Right now, the media is intrigued by the fact that people who made donations to the Clinton Foundation subsequently received access to certain government officials including then Secretary of State Hillary Clinton. The suggestion is that this is “pay for play”. In other words, they paid to get access and during that access they asked for special favors. Whether they received any special favors has not been proven. Regardless, the process seems questionable.
However, when Sheldon Adelson, the Koch Brothers, George Soros, Saban Capital, the Auto Workers Union or the Israel Lobby have multiple meetings with political candidates to make their requests before they make a contribution, no one considers this behavior inappropriate. Why?
Furthermore, if any person or group makes a sizable contribution to a politician is it reasonable to expect that once that politician gets elected, the politician will take a call or meeting with that person or group? Of course.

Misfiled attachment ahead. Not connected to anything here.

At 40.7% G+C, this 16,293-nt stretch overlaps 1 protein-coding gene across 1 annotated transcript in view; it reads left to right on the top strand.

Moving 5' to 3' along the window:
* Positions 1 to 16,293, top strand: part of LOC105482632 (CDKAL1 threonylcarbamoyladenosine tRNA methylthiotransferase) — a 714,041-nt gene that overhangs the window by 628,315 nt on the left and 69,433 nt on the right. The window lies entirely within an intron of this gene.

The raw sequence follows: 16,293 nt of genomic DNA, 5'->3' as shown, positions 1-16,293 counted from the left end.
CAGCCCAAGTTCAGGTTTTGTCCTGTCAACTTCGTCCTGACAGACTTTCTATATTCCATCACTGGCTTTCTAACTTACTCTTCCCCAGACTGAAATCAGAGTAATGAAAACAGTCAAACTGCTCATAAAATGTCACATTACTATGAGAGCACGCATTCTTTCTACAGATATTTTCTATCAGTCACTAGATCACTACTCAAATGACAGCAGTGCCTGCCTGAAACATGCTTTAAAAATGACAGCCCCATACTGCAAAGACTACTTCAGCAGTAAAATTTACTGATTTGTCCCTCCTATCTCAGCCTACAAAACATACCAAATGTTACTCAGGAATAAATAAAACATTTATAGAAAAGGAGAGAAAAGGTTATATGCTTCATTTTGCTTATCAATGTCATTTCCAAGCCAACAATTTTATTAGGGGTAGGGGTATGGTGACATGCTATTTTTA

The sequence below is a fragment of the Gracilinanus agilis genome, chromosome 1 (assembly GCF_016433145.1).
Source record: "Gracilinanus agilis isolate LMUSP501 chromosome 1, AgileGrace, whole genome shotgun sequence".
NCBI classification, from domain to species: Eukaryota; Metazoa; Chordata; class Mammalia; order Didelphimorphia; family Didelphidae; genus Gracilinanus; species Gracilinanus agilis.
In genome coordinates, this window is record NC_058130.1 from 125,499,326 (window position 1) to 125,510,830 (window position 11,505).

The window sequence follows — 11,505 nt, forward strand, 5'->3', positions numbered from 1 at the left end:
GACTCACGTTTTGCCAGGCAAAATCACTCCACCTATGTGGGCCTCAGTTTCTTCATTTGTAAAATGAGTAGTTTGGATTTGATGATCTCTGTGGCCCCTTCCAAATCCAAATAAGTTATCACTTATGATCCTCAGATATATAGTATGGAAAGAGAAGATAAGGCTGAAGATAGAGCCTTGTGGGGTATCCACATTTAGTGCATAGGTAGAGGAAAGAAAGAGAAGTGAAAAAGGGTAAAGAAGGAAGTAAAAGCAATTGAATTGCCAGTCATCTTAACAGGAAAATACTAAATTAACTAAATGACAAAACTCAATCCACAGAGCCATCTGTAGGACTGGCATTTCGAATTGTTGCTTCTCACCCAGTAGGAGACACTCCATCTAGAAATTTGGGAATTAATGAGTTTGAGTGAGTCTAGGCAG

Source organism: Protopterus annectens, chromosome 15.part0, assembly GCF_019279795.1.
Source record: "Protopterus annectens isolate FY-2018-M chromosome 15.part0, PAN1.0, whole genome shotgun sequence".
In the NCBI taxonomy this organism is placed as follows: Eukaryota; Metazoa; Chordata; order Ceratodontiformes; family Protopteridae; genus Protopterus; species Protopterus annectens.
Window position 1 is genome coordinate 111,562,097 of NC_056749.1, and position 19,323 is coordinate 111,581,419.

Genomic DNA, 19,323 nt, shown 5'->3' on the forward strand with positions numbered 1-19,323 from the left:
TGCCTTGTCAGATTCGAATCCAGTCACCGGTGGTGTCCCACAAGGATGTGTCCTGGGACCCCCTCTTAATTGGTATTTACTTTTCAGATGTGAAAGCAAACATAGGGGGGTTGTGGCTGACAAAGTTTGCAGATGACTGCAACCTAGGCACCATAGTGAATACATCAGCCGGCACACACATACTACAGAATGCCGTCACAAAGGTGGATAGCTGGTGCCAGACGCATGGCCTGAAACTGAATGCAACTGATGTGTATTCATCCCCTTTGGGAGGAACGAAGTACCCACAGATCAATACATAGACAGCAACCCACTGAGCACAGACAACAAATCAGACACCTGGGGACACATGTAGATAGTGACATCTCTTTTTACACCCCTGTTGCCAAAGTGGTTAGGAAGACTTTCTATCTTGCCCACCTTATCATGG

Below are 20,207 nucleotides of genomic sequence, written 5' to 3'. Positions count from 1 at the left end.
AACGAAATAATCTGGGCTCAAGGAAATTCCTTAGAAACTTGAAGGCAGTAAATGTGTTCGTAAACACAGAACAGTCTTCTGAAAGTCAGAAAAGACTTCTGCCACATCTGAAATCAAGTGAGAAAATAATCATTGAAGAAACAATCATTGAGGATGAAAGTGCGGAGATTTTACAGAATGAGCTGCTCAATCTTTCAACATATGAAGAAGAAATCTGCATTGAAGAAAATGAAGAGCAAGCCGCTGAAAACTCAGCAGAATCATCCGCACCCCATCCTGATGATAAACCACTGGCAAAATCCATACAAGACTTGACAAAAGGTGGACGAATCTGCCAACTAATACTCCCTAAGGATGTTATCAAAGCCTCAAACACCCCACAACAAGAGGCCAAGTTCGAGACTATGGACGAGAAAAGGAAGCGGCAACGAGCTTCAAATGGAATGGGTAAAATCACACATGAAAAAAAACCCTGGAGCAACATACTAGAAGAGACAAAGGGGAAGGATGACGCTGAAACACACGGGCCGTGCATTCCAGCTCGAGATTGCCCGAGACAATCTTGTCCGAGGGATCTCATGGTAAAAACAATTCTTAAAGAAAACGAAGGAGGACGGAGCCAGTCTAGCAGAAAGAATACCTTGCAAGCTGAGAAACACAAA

The offense is not taking a meeting or granting people or lobbyists access to government officials. The offense occurs when you can connect the dots between the donation and a government policy that then favors that person or group. And by that standard, every lobby in America that has successfully advocated for their cause should be fined trillions of dollars.
So let’s be consistent in how we apply these standards.